“Into The Woods,” Stephen Sondheim has told us, was in part inspired by his desire to create “a quest musical along the lines of The Wizard of Oz,” and although that was just the initial spark, the Sondheim/Lapine musical mishmash of classic fairy tales resembles Oz in at least one way — it’s presented over and over again, at an accelerating pace.
It debuted on Broadway in 1987 — two pictures from that production:
then was revived on Broadway in 1997 and again in 2002, followed by Central Park in 2012 (the debut of any Sondheim musical in “Shakespeare in the Park.”)
Into The Woods the movie opened last month.
Now it is opening in Roundabout’s Off-Broadway venue, in a production by the Fiasco Theater, an ensemble known for their inventively bare-bones interpretations of the classics. The 10 actors take turns narrating; five of them play multiple roles. Many also play musical instruments, from oboe to banjo. (The 11th performer, Matt Castle, is the pianist and also the musical director.) Scenery is minimal — designer Derek McLane has created a backdrop that looks like a collage of carcasses from old pianos; perhaps the characters are not only in the woods, but inside a piano? There is an actual piano and a ladder and little else. The props are playful: The witch speaks to Rapunzel with a megaphone. The costumes are often minimal, merely suggesting a character: Andy Grotelueschen plays Milky White the cow by wearing a cowbell around his neck. The giant is, first, an unseen, reverberating voice, and then a shadow projection. Cinderella’s birds are pieces of paper held aloft and flapping by ensemble members.
The Fiasco’s version is, in short, fun, in a child-like way.
Click on any photograph to see it enlarged.
Will it convince anybody to reconsider their view of the musical, whatever it happens to be? I doubt this. Fiasco’s “reimagining” of Sondheim’s musical is ultimately more like a restoring of the folk tales to the tone in which they are usually presented — far from Sondheim and Lapine’s intent in retelling Cinderella, Jack and the Beanstalk, Little Red Riding Hood, and Rapunzel. The production is faithful enough in the first act, where Sondheim and Lapine cleverly and playfully pull together the classic tales by creating a new fairy tale of a baker and his wife, who can escape the witch’s curse and have children only if they give her:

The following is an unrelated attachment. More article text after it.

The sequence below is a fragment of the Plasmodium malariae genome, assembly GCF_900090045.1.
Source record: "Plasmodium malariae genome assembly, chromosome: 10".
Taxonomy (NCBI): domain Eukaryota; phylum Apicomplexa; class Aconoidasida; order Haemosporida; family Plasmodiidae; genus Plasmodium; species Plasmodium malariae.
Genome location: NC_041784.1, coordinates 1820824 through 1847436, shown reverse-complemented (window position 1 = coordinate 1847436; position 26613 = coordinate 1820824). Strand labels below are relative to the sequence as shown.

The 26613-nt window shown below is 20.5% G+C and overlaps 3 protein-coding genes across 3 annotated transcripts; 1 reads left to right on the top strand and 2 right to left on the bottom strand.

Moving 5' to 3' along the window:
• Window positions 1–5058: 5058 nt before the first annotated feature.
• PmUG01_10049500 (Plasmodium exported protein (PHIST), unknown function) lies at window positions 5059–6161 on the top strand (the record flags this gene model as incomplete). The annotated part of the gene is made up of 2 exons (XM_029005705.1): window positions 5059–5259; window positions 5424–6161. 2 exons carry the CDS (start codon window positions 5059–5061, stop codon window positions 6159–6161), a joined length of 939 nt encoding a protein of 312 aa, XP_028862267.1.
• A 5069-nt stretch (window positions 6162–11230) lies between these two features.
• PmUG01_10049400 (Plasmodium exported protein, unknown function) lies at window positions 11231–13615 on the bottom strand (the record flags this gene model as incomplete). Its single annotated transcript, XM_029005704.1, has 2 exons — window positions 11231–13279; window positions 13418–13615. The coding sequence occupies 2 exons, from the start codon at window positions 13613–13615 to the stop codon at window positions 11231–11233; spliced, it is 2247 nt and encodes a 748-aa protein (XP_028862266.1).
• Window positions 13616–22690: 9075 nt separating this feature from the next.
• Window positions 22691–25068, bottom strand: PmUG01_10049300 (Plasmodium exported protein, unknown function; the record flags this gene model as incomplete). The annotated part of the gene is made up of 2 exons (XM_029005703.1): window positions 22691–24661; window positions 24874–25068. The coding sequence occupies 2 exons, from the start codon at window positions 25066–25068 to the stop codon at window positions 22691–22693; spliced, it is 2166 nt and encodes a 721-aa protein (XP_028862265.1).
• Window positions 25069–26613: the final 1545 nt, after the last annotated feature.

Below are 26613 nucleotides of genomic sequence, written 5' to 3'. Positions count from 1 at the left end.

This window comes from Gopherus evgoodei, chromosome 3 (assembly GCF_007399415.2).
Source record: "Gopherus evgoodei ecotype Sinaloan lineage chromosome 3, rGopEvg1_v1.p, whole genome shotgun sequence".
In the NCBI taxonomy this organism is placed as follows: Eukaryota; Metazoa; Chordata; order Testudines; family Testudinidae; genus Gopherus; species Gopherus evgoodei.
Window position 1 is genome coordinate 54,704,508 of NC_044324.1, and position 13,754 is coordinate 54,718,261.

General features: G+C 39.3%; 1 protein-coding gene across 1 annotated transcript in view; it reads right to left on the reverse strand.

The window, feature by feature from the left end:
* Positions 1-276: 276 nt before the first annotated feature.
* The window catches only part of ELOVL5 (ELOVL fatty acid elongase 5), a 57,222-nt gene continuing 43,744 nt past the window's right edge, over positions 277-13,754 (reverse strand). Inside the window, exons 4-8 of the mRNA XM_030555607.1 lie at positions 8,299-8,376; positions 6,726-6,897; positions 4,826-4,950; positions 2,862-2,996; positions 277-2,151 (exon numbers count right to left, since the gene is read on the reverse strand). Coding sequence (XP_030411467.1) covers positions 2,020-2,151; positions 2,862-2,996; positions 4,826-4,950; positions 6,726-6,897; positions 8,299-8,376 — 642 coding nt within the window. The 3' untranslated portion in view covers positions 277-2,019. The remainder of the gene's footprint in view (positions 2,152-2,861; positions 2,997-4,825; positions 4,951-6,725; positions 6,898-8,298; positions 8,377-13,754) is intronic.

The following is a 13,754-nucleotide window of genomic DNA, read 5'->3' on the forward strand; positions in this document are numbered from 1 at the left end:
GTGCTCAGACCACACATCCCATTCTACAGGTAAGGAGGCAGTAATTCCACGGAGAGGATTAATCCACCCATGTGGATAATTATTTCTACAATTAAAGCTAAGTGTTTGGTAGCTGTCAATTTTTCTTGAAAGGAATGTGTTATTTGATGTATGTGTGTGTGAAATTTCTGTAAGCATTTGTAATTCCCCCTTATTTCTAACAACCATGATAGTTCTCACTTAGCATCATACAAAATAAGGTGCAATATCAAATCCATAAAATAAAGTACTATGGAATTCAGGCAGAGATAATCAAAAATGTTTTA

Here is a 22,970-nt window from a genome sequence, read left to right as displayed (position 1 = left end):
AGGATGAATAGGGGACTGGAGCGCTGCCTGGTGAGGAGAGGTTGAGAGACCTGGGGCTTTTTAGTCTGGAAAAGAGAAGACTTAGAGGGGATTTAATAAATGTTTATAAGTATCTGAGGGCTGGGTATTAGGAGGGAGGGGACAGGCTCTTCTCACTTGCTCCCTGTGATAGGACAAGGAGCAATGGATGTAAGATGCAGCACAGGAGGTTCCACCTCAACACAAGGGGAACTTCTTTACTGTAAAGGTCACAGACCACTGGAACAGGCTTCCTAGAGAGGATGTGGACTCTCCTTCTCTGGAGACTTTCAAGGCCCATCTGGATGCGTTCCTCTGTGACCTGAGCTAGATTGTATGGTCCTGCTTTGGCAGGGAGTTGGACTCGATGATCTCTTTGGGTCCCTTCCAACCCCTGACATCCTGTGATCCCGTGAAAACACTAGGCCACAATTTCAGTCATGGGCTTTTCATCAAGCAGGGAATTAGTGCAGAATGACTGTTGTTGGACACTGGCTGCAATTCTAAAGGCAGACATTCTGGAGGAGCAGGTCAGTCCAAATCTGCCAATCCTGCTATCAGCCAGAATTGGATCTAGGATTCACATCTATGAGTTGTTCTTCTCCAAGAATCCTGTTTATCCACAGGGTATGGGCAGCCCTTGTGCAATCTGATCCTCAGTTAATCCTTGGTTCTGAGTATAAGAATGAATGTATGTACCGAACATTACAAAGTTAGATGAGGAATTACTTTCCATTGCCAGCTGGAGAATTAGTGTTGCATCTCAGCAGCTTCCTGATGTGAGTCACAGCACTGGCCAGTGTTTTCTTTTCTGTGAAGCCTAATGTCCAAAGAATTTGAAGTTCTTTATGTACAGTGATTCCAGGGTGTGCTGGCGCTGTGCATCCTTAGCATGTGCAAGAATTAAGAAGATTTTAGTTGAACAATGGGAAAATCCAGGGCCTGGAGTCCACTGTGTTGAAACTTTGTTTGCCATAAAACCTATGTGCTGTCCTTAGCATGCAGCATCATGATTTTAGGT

a cow as white as milk
a cape as red as blood
hair as yellow as corn
a slipper as pure as gold
All this the baker and his wife accomplish by the end of the first act. Then the second act explores the consequences of their actions, and the impossibility of “happily ever after.” Here the tone is supposed to change, the fairy tales become adult stories of compromise, disappointment, moral ambiguity and ambivalence. Given all the stagecraft shenanigans, there is little sense that the baker and his wife exist as a contemporary couple in an adult world apart from the fairy tale characters. (Ironically, the actors — Fiasco co-director Noah Brody and Jessie Austrian — are in fact a married couple.)
If the musical is more of an exercise in pure enchantment than previous productions, the performers are no less talented. Everybody’s in fine voice, and several of the quick-change artists stand out, such as Patrick Mulryan as the sophisticated steward and the dopey Jack. I preferred the more campy “Agony” number in the movie to the less over-the-top rendition here (although Fiasco was right to keep — and Hollywood wrong to cut — the clever revisionist encore of “Agony.”) But give me Jennifer Mudge over Meryl Streep as the witch. Yes, you heard that right. Mudge doesn’t look like your stereotypical witch– she’s more like a matronly lady wearing an ugly quilt and a second-hand Mardi Gras mask — but her transformation is all the more startling. And her rendition of “Last Midnight” is not just show-stopping; it’s somehow both chilling and moving.
Here are questions I’ve pondered. Will the Baker and his Wife become as well-known a fairy tale as the ones it was created to accompany? Will “Into The Woods” last longer, or become more popular, than the folk tales it incorporates? In 100 years, will the best-known versions of Jack and the Beanstalk or Rapunzel — certainly not Cinderella! — be the ones in Stephen Sondheim and James Lapines’ initially subversive musical?
Into the Woods
At the Laura Pels Theatre in the Harold and Miriam Steinberg Center for Theatre
Music and Lyrics by Stephen Sondheim
Book by James Lapine
Directed by Noah Brody and Ben Steinfeld
Sets by Derek McLane, costumes by Whitney Locher, lighting by Christopher Akerlind, sound by Darron L
West, choreography by Lisa Shriver, music direction by Matt Castle, orchestrations by Frank Galgano
Cast: Jessie Austrian, Noah Brody, Matt Castle, Paul L. Coffey, Andy Grotelueschen,
Liz Hayes, Claire Karpen, Jennifer Mudge, Patrick Mulryan, Ben Steinfeld, Emily Young
Running time: Two hours and 40 minutes, including one intermission.
Into the Woods is scheduled to run through March 22, 2015
Update: Into the Woods extends through April 12, 2015